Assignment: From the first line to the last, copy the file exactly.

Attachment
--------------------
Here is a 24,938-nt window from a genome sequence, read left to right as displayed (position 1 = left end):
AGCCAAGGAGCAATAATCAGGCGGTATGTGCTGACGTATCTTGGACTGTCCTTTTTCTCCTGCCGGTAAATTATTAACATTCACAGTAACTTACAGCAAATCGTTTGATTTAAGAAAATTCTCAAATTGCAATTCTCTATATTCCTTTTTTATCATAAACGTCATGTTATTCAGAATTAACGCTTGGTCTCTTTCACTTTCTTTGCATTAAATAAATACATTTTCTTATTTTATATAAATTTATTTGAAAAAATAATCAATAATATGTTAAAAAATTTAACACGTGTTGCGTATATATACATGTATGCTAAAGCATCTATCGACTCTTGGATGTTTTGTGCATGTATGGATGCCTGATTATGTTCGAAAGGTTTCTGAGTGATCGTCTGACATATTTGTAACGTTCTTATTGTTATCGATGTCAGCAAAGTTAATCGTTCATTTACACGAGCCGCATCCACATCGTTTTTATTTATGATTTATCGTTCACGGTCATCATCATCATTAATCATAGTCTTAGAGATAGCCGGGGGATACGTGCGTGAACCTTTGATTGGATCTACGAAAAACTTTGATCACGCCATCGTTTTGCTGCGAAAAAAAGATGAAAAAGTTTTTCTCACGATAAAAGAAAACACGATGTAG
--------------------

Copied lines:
Here is a 24,938-nt window from a genome sequence, read left to right as displayed (position 1 = left end):
AGCCAAGGAGCAATAATCAGGCGGTATGTGCTGACGTATCTTGGACTGTCCTTTTTCTCCTGCCGGTAAATTATTAACATTCACAGTAACTTACAGCAAATCGTTTGATTTAAGAAAATTCTCAAATTGCAATTCTCTATATTCCTTTTTTATCATAAACGTCATGTTATTCAGAATTAACGCTTGGTCTCTTTCACTTTCTTTGCATTAAATAAATACATTTTCTTATTTTATATAAATTTATTTGAAAAAATAATCAATAATATGTTAAAAAATTTAACACGTGTTGCGTATATATACATGTATGCTAAAGCATCTATCGACTCTTGGATGTTTTGTGCATGTATGGATGCCTGATTATGTTCGAAAGGTTTCTGAGTGATCGTCTGACATATTTGTAACGTTCTTATTGTTATCGATGTCAGCAAAGTTAATCGTTCATTTACACGAGCCGCATCCACATCGTTTTTATTTATGATTTATCGTTCACGGTCATCATCATCATTAATCATAGTCTTAGAGATAGCCGGGGGATACGTGCGTGAACCTTTGATTGGATCTACGAAAAACTTTGATCACGCCATCGTTTTGCTGCGAAAAAAAGATGAAAAAGTTTTTCTCACGATAAAAGAAAACACGATGTAG